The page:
Paul Bonnifield: It's basic competition


In his letter “The assault on coal” (Tuesday’s Steamboat Today), Karl Koehler let his politics get in his way. The greatest threat to coal, and especially coal mined in Routt County, is natural gas. There is an oversupply of natural gas that is forcing the price of gas down. With more drilling, the price will continue to fall.

To get coal out of the ground requires a large labor force and millions of dollars’ worth of equipment. All gas requires is a hole in the ground and natural pressure. At the Twentymile Coal Mine, coal is handled at least three times and usually more before it is loaded on a train. Natural gas simply is piped into a pipeline. Shipping coal by rail requires a large labor force and expensive equipment. Shipping gas requires a pipeline under pressure and a small labor force. Natural gas can be burned in the same way it arrives at the power plant. Coal must be unloaded, stockpiled, moved out of the stockpile, crushed and then burned. After it is burned, the ash must be removed and buried.

The greatest threat to coal is basic economics: supply, demand, quality and price. Proposed EPA regulations are not the basic problem. For coal mines in Routt County to survive, they must find an economic response to natural gas; it is basic competition.

Paul Bonnifield



mark hartless 4 years, 6 months ago

Actually Nat Gas bottomed and has risen subsatntially in the last 6-8 months. Even at its current very low price, Nat Gas-generated electricity is still more expensive than coal-fired production.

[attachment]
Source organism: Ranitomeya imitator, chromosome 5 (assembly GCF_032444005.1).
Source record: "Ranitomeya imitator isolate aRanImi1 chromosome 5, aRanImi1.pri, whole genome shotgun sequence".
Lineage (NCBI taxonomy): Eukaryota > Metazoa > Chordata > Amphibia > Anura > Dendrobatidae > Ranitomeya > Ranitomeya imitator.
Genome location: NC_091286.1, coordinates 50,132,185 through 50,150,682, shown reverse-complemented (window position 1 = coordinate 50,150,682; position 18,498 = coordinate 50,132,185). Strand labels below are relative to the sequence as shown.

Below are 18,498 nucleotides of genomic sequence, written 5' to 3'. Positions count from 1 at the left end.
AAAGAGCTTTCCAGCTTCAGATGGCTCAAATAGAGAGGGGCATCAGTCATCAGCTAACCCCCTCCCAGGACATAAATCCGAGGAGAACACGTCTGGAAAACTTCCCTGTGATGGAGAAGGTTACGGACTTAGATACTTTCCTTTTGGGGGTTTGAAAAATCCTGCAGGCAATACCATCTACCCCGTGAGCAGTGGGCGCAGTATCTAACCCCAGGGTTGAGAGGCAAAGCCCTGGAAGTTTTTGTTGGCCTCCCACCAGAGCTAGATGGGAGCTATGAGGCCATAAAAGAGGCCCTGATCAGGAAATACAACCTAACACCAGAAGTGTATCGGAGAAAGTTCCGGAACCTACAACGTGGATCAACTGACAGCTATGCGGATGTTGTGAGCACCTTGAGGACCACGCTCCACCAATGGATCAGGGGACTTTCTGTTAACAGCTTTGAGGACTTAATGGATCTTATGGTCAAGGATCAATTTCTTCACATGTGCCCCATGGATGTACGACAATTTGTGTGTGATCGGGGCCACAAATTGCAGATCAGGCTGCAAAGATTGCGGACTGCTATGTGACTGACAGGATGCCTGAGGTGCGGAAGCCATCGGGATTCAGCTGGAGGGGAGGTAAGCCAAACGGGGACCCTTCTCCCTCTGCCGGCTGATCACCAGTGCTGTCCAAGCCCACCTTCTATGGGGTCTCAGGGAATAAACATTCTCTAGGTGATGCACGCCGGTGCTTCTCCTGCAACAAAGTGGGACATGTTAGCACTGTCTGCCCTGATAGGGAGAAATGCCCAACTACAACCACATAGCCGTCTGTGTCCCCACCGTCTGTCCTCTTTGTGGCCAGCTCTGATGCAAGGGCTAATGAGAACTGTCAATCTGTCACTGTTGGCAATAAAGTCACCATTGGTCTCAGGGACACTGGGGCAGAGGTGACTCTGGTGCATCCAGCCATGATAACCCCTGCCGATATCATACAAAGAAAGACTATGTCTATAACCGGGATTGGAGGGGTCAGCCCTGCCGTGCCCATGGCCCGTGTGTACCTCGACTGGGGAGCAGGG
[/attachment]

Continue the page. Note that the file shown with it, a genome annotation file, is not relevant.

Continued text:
As Nat Gas-fired power plants start comming online gas prices will rise, not fall.

Converting to a Nat Gas electric base would likely cause electric rates to rise by 70-110%.

But that's still a dream-come-true bargain when compared to wind and solar, even if they worked, which they do not. Converting to wind and solar, even if they worked would cause electric rates to increase many many times more than Nat Gas.

Compared to wind and solar, and when calculating the net benefits to air quality, Nat Gas generated electricity can, will, and shoould be a big part of electric production going forward. It is correctly referred to as a bridge fuel which can span the gulf between our hopes for renewables of the future and our dependance on coal today.


Gary Burkholder 4 years, 6 months ago

  I believe that Paul is the one letting his political bias get in the way.Or maybe he just doesn't know what he is talking about. He doesn't mention the burden of the over bearing Government agency MSHA. MSHA is Obama's secret weapon and he uses it very effectively to fine the coal mine for noncompliance to laws that have nothing to do with health or safety. MSHA make the EPA look like a bunch of amateurs. Mr. Koehler backs up his letters with facts not just opinions.
  I would like to bring to every ones attention that the coal mine,railroad and power plant are the largest tax payers and pay the most wages in the county. If the mine shuts down there is no reason to keep a railroad. It wouldn't be economically feasible. How would we pay for the higher cost of smaller gravel on the pavement,or the free bus rides.

Requires free registration

Posting comments requires a free account and verification.